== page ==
Hale’s recording (a copy of which is to be found on archive tape A4604a in the Australian Institute of Aboriginal and Torres Strait Islander Studies (AIATSIS) in Canberra) is one of the earliest existing sound recordings of Dieri, and is remarkable since Johannes is very clear and fluent on the recording. Hale made 66 pages of notes of his interview and these can be found in the AIATSIS library as MS 872.
Kenneth Hale kindly gave me permission to use his recording in 1980 and I present the first one and a half minutes here, followed by a transcription and translation of what Johannes said, together with some notes on the grammar. It is hoped that this material will be especially useful for Dieri language learners who wish to study a longer story in Dieri.
Here is my analysis of what is said in Dieri. We give a sentence-by-sentence breakdown below:
I was a child. I was born at Bethesda. Then I grew up there. Then the missionaries left us all. Then we became pensioners. Then I went to Hermansburg Mission to live there. I am living here at Hermansburg until today. I always thought about my home Bethesda. I really want to go back there. I want to go back there. I want in future to see it here, to see the country again. Some of my children are down there. I want to see them. I will go in future to Marree. There some of my children live. Some of those children of mine live in Port Augusta.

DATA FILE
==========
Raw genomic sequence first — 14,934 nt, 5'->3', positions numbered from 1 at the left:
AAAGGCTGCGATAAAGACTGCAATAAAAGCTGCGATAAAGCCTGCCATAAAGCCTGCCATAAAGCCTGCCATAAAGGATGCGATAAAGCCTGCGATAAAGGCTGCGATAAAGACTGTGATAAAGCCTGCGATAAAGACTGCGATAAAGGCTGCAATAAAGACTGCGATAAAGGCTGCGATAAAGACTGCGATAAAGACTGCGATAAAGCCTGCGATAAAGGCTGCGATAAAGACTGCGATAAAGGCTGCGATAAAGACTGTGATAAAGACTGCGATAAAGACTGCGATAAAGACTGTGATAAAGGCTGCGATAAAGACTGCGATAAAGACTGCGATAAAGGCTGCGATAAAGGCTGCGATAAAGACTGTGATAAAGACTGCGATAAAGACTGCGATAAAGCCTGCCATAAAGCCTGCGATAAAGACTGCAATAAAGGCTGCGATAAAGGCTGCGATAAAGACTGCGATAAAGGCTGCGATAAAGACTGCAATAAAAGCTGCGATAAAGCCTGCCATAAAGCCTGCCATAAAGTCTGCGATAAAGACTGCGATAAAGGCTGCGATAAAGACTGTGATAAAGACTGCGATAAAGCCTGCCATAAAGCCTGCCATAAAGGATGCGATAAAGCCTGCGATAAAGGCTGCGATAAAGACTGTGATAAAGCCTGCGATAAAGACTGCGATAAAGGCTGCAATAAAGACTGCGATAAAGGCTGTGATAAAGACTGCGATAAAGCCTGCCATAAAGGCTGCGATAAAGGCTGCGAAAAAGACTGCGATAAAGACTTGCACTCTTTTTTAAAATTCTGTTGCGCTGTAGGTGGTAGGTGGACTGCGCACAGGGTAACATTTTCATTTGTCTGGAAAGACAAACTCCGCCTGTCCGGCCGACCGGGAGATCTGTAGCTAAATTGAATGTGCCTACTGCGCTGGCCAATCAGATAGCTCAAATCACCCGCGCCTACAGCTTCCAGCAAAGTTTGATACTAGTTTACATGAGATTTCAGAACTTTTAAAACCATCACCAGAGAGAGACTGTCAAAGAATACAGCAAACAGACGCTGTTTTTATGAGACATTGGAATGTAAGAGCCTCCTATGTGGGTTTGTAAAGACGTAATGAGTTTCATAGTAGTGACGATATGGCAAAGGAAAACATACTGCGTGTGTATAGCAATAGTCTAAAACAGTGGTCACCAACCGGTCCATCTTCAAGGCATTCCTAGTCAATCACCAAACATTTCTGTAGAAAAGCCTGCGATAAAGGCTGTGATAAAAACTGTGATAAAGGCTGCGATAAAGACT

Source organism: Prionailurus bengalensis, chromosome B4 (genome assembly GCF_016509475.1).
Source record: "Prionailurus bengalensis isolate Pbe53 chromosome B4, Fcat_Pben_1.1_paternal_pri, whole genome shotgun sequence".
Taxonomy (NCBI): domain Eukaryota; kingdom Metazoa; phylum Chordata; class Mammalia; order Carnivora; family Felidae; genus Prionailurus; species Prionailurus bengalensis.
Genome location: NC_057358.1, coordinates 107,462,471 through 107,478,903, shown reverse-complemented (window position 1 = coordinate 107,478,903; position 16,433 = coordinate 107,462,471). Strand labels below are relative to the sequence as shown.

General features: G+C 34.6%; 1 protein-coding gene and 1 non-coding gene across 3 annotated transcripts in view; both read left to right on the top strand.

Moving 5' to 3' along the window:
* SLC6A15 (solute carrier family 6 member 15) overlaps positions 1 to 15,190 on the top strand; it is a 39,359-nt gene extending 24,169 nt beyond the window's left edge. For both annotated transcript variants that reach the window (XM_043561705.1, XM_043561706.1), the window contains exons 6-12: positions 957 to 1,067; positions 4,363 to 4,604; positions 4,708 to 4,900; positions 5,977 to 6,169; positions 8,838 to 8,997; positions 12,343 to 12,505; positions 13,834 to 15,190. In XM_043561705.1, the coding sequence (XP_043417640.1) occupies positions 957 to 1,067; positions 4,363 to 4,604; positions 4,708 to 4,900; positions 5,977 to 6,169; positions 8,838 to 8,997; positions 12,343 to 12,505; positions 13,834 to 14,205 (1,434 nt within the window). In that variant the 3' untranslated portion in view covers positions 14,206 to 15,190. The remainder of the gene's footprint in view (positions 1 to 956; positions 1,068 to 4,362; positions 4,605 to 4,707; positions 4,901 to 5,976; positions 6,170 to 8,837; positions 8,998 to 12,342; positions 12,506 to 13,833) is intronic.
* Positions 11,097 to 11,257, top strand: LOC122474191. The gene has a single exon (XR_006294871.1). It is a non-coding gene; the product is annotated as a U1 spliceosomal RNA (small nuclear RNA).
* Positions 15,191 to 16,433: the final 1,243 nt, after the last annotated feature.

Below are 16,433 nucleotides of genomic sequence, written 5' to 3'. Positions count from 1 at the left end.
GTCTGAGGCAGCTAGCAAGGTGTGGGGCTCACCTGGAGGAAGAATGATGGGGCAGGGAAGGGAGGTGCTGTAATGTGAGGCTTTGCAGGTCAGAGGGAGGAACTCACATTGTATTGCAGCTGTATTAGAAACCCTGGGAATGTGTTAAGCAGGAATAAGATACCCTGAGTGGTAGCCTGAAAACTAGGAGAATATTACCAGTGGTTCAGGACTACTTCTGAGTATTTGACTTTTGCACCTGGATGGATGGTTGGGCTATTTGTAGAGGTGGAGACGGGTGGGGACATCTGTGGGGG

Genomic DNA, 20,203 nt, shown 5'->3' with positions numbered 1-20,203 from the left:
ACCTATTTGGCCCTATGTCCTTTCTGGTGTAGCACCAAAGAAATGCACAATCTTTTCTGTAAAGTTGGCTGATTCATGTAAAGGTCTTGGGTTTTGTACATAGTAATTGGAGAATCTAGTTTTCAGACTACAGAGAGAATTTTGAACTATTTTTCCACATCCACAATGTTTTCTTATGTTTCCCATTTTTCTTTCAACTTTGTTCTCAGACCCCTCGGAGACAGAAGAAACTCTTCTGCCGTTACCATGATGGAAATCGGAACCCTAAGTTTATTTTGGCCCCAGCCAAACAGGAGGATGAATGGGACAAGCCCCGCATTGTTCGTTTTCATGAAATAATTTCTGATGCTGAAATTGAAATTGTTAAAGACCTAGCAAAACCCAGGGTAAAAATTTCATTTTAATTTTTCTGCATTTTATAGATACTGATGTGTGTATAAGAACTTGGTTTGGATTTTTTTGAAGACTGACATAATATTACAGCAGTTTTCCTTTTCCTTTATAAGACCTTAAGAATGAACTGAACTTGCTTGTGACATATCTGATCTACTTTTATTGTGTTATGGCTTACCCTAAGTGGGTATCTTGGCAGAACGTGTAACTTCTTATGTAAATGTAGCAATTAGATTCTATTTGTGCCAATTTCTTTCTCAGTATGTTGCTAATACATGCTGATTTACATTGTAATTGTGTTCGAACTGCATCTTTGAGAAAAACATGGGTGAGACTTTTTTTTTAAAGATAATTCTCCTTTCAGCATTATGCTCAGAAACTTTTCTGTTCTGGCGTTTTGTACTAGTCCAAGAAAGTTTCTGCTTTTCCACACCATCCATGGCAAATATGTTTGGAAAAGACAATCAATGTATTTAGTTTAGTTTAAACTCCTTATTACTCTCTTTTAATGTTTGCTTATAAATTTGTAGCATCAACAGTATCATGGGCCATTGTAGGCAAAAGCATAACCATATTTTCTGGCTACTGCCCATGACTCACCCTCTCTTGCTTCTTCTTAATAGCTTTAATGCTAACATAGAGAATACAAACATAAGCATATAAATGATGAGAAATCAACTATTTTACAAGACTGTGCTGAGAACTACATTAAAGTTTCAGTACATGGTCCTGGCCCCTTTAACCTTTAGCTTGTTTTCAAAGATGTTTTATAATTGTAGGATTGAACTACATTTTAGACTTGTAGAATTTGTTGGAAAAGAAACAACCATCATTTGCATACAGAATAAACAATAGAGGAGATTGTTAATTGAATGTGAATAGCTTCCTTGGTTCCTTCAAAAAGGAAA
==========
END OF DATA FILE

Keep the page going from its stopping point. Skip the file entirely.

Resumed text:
Sentence by sentence discussion
1. Nganhi kupa nganarna wanthiyi. ‘I was a child long ago’ — note the distant past auxiliary wanthiyi after ngana-rna ‘to be’
2. Nganhi, Bethesdanhi kupa darnkarna wanthiyi. ‘I was born at Bethesda’ — note the location ‘at Bethesda’ is expressed by the ending -nhi on the place name. Also, in Dieri we use the expression kupa darnka-rna ‘to find a child’ to express ‘to be born’ — in traditional Dieri belief it is the mother who finds the spirit child, which is then born into the world as a baby
3. Ngardanhi nganhi pirnarirna nhaka. ‘Then I grew up there’ — here we find adjective pirna ‘big’ and the ending –ri meaning ‘to become’ so the resulting verb pirnari-rna means ‘to become big, to grow’
4. Ngardanhi ngayaninha missionary-li warararna wanthiyi. ‘Then the missionaries left us all’ — notice the word order here is a little unusual as the object ngayaninha ‘we all (not including you)’ comes before the subject missionary-li. As usual, the verb comes at the end
5. Ngardanhi ngayani pensioner pantyirna wanthiyi. ‘Then we became pensioners’ — the verb pantyi-rna ‘to become’ is used with nouns, including words from English, whereas to express ‘become’ with an adjective, we add the ending –ri- seen with pirnari-rna ‘to become big’ above
6. Ngardanhi nganhi waparna wanthiyi Hermansburg Mission nhaka ngamalha. ‘Then I went to Hermansburg Mission to live there’ — notice that with place names we don’t need to add an ending to show the place we go to (the ending -ya can optionally be added). The -lha on ngama-rna ‘to sit, live’ indicates purpose with the same subject as the previous verb (in this example it is wapa-rna ‘to go’)